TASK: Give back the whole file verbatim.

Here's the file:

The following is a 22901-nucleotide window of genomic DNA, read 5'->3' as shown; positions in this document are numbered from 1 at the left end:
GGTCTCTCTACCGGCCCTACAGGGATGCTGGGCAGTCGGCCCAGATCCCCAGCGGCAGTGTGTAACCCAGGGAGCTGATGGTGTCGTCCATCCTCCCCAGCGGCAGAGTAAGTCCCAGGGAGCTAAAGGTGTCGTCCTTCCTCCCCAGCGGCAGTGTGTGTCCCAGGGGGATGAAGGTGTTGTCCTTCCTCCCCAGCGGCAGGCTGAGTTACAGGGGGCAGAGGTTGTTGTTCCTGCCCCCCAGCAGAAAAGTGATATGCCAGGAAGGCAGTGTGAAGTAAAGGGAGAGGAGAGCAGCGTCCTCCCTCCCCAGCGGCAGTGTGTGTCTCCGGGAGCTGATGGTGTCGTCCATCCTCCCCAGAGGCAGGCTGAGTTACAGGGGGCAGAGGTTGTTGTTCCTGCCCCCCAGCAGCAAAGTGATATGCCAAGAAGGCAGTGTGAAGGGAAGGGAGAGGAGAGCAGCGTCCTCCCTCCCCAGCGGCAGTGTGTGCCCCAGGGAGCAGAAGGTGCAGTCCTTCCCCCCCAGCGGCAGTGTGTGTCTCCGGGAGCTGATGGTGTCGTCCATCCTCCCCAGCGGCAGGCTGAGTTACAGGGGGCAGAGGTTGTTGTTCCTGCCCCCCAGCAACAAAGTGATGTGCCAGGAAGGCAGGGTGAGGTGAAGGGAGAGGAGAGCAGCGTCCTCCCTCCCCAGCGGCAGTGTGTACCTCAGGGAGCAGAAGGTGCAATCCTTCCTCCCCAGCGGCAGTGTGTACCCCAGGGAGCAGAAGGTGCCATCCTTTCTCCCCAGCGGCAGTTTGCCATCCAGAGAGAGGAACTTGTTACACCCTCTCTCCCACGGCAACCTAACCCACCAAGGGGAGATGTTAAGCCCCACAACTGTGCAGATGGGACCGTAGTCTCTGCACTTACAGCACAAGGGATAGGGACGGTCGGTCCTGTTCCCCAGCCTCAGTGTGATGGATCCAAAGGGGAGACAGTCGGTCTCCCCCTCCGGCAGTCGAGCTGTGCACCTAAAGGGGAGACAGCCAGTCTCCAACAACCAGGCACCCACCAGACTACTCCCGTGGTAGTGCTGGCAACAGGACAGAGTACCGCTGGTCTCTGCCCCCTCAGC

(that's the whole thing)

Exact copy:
The following is a 22901-nucleotide window of genomic DNA, read 5'->3' as shown; positions in this document are numbered from 1 at the left end:
GGTCTCTCTACCGGCCCTACAGGGATGCTGGGCAGTCGGCCCAGATCCCCAGCGGCAGTGTGTAACCCAGGGAGCTGATGGTGTCGTCCATCCTCCCCAGCGGCAGAGTAAGTCCCAGGGAGCTAAAGGTGTCGTCCTTCCTCCCCAGCGGCAGTGTGTGTCCCAGGGGGATGAAGGTGTTGTCCTTCCTCCCCAGCGGCAGGCTGAGTTACAGGGGGCAGAGGTTGTTGTTCCTGCCCCCCAGCAGAAAAGTGATATGCCAGGAAGGCAGTGTGAAGTAAAGGGAGAGGAGAGCAGCGTCCTCCCTCCCCAGCGGCAGTGTGTGTCTCCGGGAGCTGATGGTGTCGTCCATCCTCCCCAGAGGCAGGCTGAGTTACAGGGGGCAGAGGTTGTTGTTCCTGCCCCCCAGCAGCAAAGTGATATGCCAAGAAGGCAGTGTGAAGGGAAGGGAGAGGAGAGCAGCGTCCTCCCTCCCCAGCGGCAGTGTGTGCCCCAGGGAGCAGAAGGTGCAGTCCTTCCCCCCCAGCGGCAGTGTGTGTCTCCGGGAGCTGATGGTGTCGTCCATCCTCCCCAGCGGCAGGCTGAGTTACAGGGGGCAGAGGTTGTTGTTCCTGCCCCCCAGCAACAAAGTGATGTGCCAGGAAGGCAGGGTGAGGTGAAGGGAGAGGAGAGCAGCGTCCTCCCTCCCCAGCGGCAGTGTGTACCTCAGGGAGCAGAAGGTGCAATCCTTCCTCCCCAGCGGCAGTGTGTACCCCAGGGAGCAGAAGGTGCCATCCTTTCTCCCCAGCGGCAGTTTGCCATCCAGAGAGAGGAACTTGTTACACCCTCTCTCCCACGGCAACCTAACCCACCAAGGGGAGATGTTAAGCCCCACAACTGTGCAGATGGGACCGTAGTCTCTGCACTTACAGCACAAGGGATAGGGACGGTCGGTCCTGTTCCCCAGCCTCAGTGTGATGGATCCAAAGGGGAGACAGTCGGTCTCCCCCTCCGGCAGTCGAGCTGTGCACCTAAAGGGGAGACAGCCAGTCTCCAACAACCAGGCACCCACCAGACTACTCCCGTGGTAGTGCTGGCAACAGGACAGAGTACCGCTGGTCTCTGCCCCCTCAGC